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Simone Biles

Much has been written about Simone Biles’ decision to withdraw from the team and individual all-round competition at the Tokyo Olympics. Despite the negative coverage accusing her of quitting it is instructive to look at her (and her team’s) responses in the press conference.

When reporters trained their questions on Biles’s emotional state, she spoke just as comfortably, talking about mental health in the same terms as fitness and recovery programs—another variable in the champion’s pursuit. She described the danger of pressing through and competing in her state, saying she didn’t want to “do something silly” and hurt herself. She called Osaka—another sport-defining Black woman—a source of inspiration. “I say put mental health first,” Biles said in response to a query about how she’d advise other athletes in similar circumstances. “Because if you don’t, you’re not going to enjoy your sport and you’re not going to succeed as much as you want to.”

Simone Biles and the New Language of Greatness
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Current Events

#knittingteamfi

I have a new appreciation for Team Finland.

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12 Hidden Gems from Rio

There were so many stories that came out of Rio but what I enjoyed the most from the SmartNews Rio Olympics page were the lesser reported stories that bubbled up on the page. Over the past couple weeks I kept a list of my favorites and below are the best.

ONE: Before the games even started, The Independent’s incredible profile of Yusra Mardini had us rooting for the Olympic’s first refugee team.

TWO: During the opening ceremonies everyone looked sharp but USA Today’s sports site, For The Win, caught wind of the secret hidden in Team Australia’s blazer lining. Elle gave us the skinny on what each athlete got in their swag bag.

THREE: ESPN wrote about a high school in California that has been sending athletes to every Summer Olympics since 1952.

FOUR: Most outlets flock to the high dive platforms to catch still frames of the athletes but Buzzfeed took pleasure in the trampoline shots.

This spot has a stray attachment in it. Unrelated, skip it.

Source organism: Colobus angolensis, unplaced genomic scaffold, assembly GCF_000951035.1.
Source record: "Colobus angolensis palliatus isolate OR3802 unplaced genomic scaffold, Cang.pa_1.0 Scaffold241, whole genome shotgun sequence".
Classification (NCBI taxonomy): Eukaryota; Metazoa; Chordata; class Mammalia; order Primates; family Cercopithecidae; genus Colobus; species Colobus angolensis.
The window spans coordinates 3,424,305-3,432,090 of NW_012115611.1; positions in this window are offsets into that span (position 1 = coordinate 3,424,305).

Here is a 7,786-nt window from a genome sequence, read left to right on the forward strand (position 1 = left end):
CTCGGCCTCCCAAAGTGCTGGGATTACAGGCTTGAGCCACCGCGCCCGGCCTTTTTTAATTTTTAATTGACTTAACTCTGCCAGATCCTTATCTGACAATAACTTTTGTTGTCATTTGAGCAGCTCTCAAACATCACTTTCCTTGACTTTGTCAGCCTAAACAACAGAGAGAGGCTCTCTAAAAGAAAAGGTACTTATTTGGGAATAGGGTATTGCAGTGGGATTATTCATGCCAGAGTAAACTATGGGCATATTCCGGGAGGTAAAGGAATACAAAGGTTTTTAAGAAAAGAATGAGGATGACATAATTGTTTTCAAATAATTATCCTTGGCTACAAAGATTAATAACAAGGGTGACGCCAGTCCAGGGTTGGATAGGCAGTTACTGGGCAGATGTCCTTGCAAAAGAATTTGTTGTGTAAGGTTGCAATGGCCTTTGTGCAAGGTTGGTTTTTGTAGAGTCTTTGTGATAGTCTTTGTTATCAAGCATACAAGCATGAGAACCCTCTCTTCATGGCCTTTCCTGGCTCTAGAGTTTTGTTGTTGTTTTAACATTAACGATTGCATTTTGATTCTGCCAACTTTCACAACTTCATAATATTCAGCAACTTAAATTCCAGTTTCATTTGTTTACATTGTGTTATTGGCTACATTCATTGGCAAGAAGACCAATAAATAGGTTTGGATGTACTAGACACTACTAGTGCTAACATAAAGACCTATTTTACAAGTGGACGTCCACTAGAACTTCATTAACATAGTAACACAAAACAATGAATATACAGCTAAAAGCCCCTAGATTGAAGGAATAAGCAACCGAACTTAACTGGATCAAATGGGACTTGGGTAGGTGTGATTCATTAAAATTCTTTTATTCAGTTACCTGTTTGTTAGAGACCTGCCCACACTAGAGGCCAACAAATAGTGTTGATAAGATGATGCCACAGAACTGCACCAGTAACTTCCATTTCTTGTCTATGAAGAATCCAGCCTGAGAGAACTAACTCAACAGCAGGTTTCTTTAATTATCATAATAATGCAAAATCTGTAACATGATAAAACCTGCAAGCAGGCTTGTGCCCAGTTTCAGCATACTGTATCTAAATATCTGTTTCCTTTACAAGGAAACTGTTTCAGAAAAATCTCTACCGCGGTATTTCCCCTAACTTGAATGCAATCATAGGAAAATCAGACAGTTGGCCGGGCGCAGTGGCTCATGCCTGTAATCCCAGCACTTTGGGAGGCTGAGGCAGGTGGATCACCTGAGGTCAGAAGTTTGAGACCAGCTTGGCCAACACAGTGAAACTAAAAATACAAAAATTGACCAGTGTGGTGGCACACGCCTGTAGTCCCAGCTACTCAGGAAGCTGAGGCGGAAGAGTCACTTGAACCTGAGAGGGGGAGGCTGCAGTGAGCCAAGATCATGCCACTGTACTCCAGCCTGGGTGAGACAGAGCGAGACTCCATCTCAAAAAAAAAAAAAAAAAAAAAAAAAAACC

FIVE: Golf returned to the Olympics after a long absence (hilariously celebrated in an advertisement) and it only took four holes for the very first Olympic hole-in-one to be recorded.

SIX: Sharing the thrill of victory is why we all love to watch the Olympics. Deadspin shares a clip of two young Irish rowers doing an interview on Irish television and it’s hard not to get caught up in their youthful exuberance.

SEVEN: No one can forget the fateful collision of Abbey D’Agostino and Nikki Hamblin during the 5000 meter qualifying round. The story of the two helping each other to the line will remain in our hearts as a shining example of Olympic Spirit. The pair was later awarded the prestigious Pierre de Coubertin medal for their behavior – something that The Telegraph tells us has only happened 17 times in Olympic history.

EIGHT: The Telegraph also dug into a question that we didn’t even think to ask. What’s involved in getting the equestrian horses get to the Olympics?

NINE: Meanwhile Fox Sports asks why Michael Phelps was laughing during the national anthem while Complex tries to find out more about his playlist.

TEN: Every Olympics has athletes that premier a sport for their country. Sports Illustrated covers Trinidad and Tobago’s first rower and SB Nation writes about a sprinter for the Marshall Islands.

ELEVEN: FiveThirtyEight is famous for its statistics and data-oriented view of the world. For the Olympics they dug into the science of pacing.

TWELVE: While acrobatics is not an Olympic sport, it did feature in an opening exhibition. Thanks to Cosmo for sharing what they called, Human Jump Rope.

I hope you enjoyed this list. Football season is coming up and we’ve got a Football channel on SmartNews so you can start to collect your own list of hidden gems.

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Current Events

Gabby Douglas = Grace

I’ve been keeping half an eye on the Olympics this year but this photo by Greg Bull of the Associated Press stopped me in my tracks. (click image to enlarge)

UPDATE: Some details on how the photographer captured this shot over on Poynter.